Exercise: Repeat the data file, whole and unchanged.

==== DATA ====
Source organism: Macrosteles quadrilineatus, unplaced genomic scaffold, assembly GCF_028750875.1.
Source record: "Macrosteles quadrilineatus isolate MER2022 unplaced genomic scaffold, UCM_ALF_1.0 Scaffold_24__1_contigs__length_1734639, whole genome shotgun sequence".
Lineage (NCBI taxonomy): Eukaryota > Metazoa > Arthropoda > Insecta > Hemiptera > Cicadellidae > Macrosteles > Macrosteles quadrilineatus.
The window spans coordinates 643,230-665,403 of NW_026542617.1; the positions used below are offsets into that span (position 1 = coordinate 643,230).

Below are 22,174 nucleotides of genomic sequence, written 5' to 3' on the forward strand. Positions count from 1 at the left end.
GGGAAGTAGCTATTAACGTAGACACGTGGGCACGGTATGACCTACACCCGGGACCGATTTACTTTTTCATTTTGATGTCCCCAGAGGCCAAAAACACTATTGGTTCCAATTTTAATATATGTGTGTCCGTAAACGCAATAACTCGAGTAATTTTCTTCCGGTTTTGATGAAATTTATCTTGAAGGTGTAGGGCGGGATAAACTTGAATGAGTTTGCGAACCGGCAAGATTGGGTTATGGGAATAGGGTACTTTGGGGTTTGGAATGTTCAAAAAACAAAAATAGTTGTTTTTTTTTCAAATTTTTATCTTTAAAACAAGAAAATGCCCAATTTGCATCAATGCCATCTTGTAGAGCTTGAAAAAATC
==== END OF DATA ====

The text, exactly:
Source organism: Macrosteles quadrilineatus, unplaced genomic scaffold, assembly GCF_028750875.1.
Source record: "Macrosteles quadrilineatus isolate MER2022 unplaced genomic scaffold, UCM_ALF_1.0 Scaffold_24__1_contigs__length_1734639, whole genome shotgun sequence".
Lineage (NCBI taxonomy): Eukaryota > Metazoa > Arthropoda > Insecta > Hemiptera > Cicadellidae > Macrosteles > Macrosteles quadrilineatus.
The window spans coordinates 643,230-665,403 of NW_026542617.1; the positions used below are offsets into that span (position 1 = coordinate 643,230).

Below are 22,174 nucleotides of genomic sequence, written 5' to 3' on the forward strand. Positions count from 1 at the left end.
GGGAAGTAGCTATTAACGTAGACACGTGGGCACGGTATGACCTACACCCGGGACCGATTTACTTTTTCATTTTGATGTCCCCAGAGGCCAAAAACACTATTGGTTCCAATTTTAATATATGTGTGTCCGTAAACGCAATAACTCGAGTAATTTTCTTCCGGTTTTGATGAAATTTATCTTGAAGGTGTAGGGCGGGATAAACTTGAATGAGTTTGCGAACCGGCAAGATTGGGTTATGGGAATAGGGTACTTTGGGGTTTGGAATGTTCAAAAAACAAAAATAGTTGTTTTTTTTTCAAATTTTTATCTTTAAAACAAGAAAATGCCCAATTTGCATCAATGCCATCTTGTAGAGCTTGAAAAAATC